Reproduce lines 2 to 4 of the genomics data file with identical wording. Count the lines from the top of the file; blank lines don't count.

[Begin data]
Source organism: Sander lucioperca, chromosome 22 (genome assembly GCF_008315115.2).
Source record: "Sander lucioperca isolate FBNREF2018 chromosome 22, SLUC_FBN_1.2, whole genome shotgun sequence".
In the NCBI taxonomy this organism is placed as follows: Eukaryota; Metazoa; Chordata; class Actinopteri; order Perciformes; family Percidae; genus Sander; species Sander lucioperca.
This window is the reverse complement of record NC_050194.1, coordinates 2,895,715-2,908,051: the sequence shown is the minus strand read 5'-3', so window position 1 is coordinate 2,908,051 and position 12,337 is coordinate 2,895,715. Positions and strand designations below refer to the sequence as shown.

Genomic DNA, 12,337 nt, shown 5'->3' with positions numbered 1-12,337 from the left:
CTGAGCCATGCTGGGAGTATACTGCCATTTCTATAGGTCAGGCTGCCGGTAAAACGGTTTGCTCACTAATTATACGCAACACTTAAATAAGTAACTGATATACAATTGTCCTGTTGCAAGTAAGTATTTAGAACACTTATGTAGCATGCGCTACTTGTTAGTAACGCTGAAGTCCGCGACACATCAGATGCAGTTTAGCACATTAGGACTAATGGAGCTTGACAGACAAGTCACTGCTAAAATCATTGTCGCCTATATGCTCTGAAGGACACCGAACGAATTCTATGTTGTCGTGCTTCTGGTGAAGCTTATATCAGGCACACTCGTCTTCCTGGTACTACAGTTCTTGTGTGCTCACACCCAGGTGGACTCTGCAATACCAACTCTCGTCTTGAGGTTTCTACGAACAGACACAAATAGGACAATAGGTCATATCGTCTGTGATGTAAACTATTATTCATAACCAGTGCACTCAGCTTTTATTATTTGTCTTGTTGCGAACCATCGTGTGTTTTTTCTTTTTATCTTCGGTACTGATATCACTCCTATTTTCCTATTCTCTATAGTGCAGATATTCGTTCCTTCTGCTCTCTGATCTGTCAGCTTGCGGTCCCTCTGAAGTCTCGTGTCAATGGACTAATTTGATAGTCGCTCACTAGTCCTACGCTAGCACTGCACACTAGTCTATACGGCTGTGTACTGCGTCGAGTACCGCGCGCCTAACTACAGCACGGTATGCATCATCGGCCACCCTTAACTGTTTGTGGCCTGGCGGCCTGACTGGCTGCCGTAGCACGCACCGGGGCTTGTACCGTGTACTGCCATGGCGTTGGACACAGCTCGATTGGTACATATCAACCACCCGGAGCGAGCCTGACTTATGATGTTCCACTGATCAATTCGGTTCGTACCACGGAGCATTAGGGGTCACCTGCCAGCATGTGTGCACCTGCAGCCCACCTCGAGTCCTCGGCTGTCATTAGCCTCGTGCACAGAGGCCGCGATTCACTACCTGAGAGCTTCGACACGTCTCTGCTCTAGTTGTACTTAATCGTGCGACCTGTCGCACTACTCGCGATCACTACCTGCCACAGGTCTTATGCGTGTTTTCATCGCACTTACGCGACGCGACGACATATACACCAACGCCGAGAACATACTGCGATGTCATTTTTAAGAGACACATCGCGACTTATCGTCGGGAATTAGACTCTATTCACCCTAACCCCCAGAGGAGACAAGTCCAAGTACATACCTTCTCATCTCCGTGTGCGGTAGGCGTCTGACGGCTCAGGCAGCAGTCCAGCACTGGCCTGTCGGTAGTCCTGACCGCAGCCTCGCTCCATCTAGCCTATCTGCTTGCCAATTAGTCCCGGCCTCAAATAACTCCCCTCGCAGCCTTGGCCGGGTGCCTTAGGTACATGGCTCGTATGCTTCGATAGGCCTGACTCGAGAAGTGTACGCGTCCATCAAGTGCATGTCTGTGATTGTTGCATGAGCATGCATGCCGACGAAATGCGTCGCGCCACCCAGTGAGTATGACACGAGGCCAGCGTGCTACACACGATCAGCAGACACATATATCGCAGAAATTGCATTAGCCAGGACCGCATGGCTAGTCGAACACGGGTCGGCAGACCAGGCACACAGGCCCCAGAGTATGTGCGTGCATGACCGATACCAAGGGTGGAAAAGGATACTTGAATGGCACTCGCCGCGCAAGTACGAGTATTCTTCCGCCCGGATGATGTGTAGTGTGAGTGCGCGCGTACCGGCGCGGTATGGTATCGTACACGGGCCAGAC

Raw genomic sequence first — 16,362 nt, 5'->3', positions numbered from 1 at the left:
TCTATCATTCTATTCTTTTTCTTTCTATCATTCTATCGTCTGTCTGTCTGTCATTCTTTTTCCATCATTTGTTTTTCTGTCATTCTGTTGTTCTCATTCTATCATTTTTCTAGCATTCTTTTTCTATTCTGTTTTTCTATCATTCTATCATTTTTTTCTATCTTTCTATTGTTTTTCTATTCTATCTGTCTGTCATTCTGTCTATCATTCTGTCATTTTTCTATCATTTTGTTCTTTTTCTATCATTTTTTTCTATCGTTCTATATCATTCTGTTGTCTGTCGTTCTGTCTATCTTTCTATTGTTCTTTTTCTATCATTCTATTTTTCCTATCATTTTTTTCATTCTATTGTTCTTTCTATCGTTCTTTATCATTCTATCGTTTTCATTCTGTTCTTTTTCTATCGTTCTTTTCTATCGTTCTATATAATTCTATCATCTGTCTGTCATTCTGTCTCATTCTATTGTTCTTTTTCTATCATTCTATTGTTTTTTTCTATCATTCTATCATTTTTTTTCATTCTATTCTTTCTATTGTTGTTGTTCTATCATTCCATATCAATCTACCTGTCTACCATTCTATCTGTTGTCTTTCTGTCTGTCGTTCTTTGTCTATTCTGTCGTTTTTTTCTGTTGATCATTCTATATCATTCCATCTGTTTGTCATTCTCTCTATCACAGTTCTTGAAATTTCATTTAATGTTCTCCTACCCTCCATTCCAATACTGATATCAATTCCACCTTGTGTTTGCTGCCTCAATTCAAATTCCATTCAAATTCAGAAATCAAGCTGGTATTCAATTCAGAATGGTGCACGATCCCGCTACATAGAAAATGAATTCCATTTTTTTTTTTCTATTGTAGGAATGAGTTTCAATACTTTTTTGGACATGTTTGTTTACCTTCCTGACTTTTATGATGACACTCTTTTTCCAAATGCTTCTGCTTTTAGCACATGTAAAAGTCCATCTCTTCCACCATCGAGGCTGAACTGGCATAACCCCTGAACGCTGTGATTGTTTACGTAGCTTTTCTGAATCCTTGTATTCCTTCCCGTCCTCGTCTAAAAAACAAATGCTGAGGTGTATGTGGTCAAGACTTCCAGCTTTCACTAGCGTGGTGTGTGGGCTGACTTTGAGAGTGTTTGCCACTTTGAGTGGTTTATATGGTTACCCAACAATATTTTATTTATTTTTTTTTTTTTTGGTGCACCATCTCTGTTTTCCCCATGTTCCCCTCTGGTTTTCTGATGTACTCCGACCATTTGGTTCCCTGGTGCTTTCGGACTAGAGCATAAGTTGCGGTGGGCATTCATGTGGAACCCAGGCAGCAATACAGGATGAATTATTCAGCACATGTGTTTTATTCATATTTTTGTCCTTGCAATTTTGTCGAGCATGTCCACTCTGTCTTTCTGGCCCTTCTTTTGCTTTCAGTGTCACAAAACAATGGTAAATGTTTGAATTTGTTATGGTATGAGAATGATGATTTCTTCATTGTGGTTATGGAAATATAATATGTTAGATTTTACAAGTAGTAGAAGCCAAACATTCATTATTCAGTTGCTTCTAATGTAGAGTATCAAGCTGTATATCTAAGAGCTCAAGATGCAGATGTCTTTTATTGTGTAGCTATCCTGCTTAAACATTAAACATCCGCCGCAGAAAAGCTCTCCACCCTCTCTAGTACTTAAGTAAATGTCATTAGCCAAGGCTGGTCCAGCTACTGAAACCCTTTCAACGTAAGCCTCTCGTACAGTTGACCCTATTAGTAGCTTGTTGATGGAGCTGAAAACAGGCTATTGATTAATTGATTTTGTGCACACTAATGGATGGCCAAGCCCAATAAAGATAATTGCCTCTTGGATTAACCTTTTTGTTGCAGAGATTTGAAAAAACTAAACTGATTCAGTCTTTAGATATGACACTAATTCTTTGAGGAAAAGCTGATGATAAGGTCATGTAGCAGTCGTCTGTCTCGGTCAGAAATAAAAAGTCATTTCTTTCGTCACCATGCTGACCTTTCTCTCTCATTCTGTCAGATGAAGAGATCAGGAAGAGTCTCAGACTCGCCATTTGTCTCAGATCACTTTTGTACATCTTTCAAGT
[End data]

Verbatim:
Source record: "Sander lucioperca isolate FBNREF2018 chromosome 22, SLUC_FBN_1.2, whole genome shotgun sequence".
In the NCBI taxonomy this organism is placed as follows: Eukaryota; Metazoa; Chordata; class Actinopteri; order Perciformes; family Percidae; genus Sander; species Sander lucioperca.
This window is the reverse complement of record NC_050194.1, coordinates 2,895,715-2,908,051: the sequence shown is the minus strand read 5'-3', so window position 1 is coordinate 2,908,051 and position 12,337 is coordinate 2,895,715. Positions and strand designations below refer to the sequence as shown.